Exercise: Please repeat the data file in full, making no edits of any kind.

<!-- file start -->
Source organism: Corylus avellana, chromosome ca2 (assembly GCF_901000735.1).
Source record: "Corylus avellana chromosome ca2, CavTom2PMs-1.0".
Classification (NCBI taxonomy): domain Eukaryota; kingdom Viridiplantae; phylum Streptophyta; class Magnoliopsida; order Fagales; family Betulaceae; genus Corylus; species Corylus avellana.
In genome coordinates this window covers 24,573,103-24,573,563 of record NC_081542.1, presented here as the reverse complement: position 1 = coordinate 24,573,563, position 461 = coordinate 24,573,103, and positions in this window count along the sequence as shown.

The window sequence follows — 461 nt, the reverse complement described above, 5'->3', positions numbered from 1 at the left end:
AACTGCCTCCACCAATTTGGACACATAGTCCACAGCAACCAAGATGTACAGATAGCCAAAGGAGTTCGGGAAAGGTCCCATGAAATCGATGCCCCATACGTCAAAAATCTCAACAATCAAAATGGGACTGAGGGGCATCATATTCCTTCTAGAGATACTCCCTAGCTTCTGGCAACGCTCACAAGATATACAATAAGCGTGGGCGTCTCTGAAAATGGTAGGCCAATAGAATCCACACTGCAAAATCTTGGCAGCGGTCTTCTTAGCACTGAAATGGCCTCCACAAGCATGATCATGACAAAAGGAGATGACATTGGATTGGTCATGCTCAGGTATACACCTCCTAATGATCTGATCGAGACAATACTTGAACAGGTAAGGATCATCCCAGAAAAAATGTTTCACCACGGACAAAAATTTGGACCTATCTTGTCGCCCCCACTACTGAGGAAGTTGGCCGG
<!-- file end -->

Source organism: Corylus avellana, chromosome ca2 (assembly GCF_901000735.1).
Source record: "Corylus avellana chromosome ca2, CavTom2PMs-1.0".
Classification (NCBI taxonomy): domain Eukaryota; kingdom Viridiplantae; phylum Streptophyta; class Magnoliopsida; order Fagales; family Betulaceae; genus Corylus; species Corylus avellana.
In genome coordinates this window covers 24,573,103-24,573,563 of record NC_081542.1, presented here as the reverse complement: position 1 = coordinate 24,573,563, position 461 = coordinate 24,573,103, and positions in this window count along the sequence as shown.

The window sequence follows — 461 nt, the reverse complement described above, 5'->3', positions numbered from 1 at the left end:
AACTGCCTCCACCAATTTGGACACATAGTCCACAGCAACCAAGATGTACAGATAGCCAAAGGAGTTCGGGAAAGGTCCCATGAAATCGATGCCCCATACGTCAAAAATCTCAACAATCAAAATGGGACTGAGGGGCATCATATTCCTTCTAGAGATACTCCCTAGCTTCTGGCAACGCTCACAAGATATACAATAAGCGTGGGCGTCTCTGAAAATGGTAGGCCAATAGAATCCACACTGCAAAATCTTGGCAGCGGTCTTCTTAGCACTGAAATGGCCTCCACAAGCATGATCATGACAAAAGGAGATGACATTGGATTGGTCATGCTCAGGTATACACCTCCTAATGATCTGATCGAGACAATACTTGAACAGGTAAGGATCATCCCAGAAAAAATGTTTCACCACGGACAAAAATTTGGACCTATCTTGTCGCCCCCACTACTGAGGAAGTTGGCCGG